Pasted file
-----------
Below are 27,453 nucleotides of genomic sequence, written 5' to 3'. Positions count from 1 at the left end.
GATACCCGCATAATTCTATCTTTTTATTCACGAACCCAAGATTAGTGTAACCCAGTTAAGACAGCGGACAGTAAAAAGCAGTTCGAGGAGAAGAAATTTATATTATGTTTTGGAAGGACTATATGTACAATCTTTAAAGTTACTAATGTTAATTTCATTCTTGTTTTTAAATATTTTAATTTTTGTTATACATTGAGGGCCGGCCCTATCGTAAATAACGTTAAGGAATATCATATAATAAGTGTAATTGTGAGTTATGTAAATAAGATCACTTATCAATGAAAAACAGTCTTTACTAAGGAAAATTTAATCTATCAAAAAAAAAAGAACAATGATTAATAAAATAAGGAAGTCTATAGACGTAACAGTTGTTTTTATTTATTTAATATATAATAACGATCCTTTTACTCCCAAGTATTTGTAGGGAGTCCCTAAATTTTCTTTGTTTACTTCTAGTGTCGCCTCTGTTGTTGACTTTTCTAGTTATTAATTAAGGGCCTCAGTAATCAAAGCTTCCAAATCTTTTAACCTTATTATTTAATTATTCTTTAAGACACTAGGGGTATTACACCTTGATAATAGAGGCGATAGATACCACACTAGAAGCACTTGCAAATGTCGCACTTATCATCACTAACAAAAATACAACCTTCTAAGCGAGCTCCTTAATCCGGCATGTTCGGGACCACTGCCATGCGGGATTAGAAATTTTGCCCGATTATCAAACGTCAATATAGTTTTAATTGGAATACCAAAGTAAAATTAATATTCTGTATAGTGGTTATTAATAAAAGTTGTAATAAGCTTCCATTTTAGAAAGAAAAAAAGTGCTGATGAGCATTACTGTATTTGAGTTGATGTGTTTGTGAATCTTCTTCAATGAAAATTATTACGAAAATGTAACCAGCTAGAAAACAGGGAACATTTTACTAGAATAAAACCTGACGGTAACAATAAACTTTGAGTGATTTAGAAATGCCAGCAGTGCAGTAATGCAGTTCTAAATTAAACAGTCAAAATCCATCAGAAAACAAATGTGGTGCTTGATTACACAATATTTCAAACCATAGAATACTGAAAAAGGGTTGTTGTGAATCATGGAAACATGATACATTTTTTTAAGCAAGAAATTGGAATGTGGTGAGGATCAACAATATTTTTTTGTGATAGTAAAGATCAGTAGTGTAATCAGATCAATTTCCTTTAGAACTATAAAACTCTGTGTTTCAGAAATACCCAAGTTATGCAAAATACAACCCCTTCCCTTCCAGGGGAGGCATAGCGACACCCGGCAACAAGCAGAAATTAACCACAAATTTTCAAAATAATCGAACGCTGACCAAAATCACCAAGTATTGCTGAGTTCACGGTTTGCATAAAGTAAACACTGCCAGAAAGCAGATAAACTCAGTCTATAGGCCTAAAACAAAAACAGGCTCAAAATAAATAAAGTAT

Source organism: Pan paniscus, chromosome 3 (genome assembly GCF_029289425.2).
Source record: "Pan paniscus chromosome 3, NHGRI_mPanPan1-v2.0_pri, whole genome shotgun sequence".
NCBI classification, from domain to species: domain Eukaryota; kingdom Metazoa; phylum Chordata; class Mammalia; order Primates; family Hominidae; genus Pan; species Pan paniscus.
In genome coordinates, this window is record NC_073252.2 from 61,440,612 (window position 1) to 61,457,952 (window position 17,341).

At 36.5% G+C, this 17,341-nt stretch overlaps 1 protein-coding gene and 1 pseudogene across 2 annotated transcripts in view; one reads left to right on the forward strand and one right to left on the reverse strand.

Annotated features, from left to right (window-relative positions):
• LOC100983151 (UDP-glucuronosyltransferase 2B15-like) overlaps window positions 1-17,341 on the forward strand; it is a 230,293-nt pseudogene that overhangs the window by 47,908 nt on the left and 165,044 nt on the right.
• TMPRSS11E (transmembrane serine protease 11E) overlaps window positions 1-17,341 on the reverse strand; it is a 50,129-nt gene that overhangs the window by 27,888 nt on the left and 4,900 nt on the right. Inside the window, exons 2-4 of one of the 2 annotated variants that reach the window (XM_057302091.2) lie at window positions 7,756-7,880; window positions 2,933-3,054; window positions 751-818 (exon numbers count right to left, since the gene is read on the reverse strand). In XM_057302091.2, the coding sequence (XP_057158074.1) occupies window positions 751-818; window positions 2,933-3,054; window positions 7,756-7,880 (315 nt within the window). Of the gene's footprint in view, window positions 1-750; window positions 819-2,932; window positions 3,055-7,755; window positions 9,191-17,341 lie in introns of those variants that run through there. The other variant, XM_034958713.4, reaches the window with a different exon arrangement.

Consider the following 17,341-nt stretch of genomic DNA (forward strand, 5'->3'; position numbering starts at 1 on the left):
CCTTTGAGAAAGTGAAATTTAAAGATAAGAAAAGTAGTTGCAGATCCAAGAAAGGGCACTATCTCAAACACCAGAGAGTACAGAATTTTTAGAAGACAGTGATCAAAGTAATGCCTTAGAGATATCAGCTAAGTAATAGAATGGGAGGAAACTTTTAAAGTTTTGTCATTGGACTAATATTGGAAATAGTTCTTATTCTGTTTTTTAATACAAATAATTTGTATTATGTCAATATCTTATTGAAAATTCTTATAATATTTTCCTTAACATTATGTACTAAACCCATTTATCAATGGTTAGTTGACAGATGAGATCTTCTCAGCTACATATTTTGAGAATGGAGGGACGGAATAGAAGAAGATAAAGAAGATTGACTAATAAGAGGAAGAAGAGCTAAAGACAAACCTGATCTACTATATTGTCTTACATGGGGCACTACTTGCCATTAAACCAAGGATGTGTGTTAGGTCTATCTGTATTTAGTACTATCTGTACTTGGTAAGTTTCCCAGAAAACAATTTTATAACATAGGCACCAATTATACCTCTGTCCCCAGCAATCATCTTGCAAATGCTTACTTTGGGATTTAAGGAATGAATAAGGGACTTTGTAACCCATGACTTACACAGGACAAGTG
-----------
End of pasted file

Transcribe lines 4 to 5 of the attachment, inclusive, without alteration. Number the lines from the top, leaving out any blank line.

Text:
Source record: "Pan paniscus chromosome 3, NHGRI_mPanPan1-v2.0_pri, whole genome shotgun sequence".
NCBI classification, from domain to species: domain Eukaryota; kingdom Metazoa; phylum Chordata; class Mammalia; order Primates; family Hominidae; genus Pan; species Pan paniscus.